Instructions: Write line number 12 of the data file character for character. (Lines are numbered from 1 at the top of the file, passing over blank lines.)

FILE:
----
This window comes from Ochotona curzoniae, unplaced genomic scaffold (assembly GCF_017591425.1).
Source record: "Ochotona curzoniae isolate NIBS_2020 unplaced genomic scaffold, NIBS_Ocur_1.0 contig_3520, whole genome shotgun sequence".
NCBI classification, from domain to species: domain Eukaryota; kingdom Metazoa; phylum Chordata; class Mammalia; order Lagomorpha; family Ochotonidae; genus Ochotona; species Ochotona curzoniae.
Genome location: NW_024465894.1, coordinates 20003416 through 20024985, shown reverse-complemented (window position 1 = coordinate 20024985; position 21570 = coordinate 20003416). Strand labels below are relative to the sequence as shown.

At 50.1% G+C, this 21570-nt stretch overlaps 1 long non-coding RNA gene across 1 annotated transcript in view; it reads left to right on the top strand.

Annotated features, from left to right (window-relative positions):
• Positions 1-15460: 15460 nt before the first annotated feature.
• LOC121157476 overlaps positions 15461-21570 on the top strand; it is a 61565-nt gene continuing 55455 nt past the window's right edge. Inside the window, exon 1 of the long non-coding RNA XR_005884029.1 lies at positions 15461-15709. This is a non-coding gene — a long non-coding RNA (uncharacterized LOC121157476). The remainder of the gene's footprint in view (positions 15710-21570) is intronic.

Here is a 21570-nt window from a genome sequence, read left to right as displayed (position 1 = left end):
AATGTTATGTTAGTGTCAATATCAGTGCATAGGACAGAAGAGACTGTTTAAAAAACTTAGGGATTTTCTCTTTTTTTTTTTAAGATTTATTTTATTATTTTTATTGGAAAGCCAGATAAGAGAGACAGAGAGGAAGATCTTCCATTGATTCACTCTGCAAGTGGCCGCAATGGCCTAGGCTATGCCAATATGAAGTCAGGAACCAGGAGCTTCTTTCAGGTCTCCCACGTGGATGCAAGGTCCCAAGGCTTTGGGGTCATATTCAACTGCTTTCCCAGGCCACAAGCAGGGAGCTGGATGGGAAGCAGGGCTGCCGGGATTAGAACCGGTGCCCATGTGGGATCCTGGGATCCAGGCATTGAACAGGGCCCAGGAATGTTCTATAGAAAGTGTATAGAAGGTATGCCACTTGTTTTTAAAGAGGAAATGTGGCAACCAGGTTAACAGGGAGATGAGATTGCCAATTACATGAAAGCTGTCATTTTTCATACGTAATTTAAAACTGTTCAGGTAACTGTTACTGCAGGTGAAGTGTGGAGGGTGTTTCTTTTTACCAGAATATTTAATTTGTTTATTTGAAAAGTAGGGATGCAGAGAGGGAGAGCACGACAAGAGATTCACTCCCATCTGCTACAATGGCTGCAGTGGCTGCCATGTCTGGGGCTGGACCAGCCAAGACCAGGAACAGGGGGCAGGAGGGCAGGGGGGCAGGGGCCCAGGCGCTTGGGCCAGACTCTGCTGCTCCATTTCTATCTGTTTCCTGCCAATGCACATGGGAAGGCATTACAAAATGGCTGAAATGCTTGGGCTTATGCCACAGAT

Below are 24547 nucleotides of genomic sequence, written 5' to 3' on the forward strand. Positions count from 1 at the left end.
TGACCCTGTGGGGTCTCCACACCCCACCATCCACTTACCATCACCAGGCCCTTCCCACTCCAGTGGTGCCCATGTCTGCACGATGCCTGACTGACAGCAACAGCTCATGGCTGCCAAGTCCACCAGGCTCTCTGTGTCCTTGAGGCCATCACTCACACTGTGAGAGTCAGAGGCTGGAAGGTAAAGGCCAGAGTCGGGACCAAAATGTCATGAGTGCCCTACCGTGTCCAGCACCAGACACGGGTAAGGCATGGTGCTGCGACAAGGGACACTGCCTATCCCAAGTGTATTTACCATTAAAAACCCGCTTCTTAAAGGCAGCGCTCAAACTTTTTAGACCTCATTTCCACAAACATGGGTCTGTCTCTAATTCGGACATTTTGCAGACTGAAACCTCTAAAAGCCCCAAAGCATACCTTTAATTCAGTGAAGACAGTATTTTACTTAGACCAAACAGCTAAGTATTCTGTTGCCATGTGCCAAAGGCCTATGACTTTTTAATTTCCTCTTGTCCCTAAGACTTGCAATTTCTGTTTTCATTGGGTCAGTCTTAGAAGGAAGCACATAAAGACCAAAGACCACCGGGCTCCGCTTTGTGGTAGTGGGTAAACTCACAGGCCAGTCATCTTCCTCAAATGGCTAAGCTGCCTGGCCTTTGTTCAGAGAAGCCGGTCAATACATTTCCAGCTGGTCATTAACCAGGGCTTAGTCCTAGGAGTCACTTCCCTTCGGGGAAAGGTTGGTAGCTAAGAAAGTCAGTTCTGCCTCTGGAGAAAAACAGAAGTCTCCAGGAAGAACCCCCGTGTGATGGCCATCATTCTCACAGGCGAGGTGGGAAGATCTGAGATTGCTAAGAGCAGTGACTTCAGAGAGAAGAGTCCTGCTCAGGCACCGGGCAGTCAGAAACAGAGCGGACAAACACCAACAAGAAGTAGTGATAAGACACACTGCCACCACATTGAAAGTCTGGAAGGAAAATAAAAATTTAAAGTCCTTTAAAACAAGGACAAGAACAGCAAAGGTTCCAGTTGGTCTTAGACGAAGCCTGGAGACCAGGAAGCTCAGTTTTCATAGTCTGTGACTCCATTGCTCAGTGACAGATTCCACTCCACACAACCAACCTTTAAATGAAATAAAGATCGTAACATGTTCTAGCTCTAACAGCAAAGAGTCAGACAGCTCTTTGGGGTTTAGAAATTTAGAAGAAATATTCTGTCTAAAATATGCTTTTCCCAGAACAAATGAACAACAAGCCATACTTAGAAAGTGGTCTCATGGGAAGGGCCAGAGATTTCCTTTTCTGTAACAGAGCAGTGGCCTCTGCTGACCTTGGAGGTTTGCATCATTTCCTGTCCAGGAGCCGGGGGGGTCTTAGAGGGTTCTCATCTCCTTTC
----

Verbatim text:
TGACCCTGTGGGGTCTCCACACCCCACCATCCACTTACCATCACCAGGCCCTTCCCACTCCAGTGGTGCCCATGTCTGCACGATGCCTGACTGACAGCAACAGCTCATGGCTGCCAAGTCCACCAGGCTCTCTGTGTCCTTGAGGCCATCACTCACACTGTGAGAGTCAGAGGCTGGAAGGTAAAGGCCAGAGTCGGGACCAAAATGTCATGAGTGCCCTACCGTGTCCAGCACCAGACACGGGTAAGGCATGGTGCTGCGACAAGGGACACTGCCTATCCCAAGTGTATTTACCATTAAAAACCCGCTTCTTAAAGGCAGCGCTCAAACTTTTTAGACCTCATTTCCACAAACATGGGTCTGTCTCTAATTCGGACATTTTGCAGACTGAAACCTCTAAAAGCCCCAAAGCATACCTTTAATTCAGTGAAGACAGTATTTTACTTAGACCAAACAGCTAAGTATTCTGTTGCCATGTGCCAAAGGCCTATGACTTTTTAATTTCCTCTTGTCCCTAAGACTTGCAATTTCTGTTTTCATTGGGTCAGTCTTAGAAGGAAGCACATAAAGACCAAAGACCACCGGGCTCCGCTTTGTGGTAGTGGGTAAACTCACAGGCCAGTCATCTTCCTCAAATGGCTAAGCTGCCTGGCCTTTGTTCAGAGAAGCCGGTCAATACATTTCCAGCTGGTCATTAACCAGGGCTTAGTCCTAGGAGTCACTTCCCTTCGGGGAAAGGTTGGTAGCTAAGAAAGTCAGTTCTGCCTCTGGAGAAAAACAGAAGTCTCCAGGAAGAACCCCCGTGTGATGGCCATCATTCTCACAGGCGAGGTGGGAAGATCTGAGATTGCTAAGAGCAGTGACTTCAGAGAGAAGAGTCCTGCTCAGGCACCGGGCAGTCAGAAACAGAGCGGACAAACACCAACAAGAAGTAGTGATAAGACACACTGCCACCACATTGAAAGTCTGGAAGGAAAATAAAAATTTAAAGTCCTTTAAAACAAGGACAAGAACAGCAAAGGTTCCAGTTGGTCTTAGACGAAGCCTGGAGACCAGGAAGCTCAGTTTTCATAGTCTGTGACTCCATTGCTCAGTGACAGATTCCACTCCACACAACCAACCTTTAAATGAAATAAAGATCGTAACATGTTCTAGCTCTAACAGCAAAGAGTCAGACAGCTCTTTGGGGTTTAGAAATTTAGAAGAAATATTCTGTCTAAAATATGCTTTTCCCAGAACAAATGAACAACAAGCCATACTTAGAAAGTGGTCTCATGGGAAGGGCCAGAGATTTCCTTTTCTGTAACAGAGCAGTGGCCTCTGCTGACCTTGGAGGTTTGCATCATTTCCTGTCCAGGAGCCGGGGGGGTCTTAGAGGGTTCTCATCTCCTTTC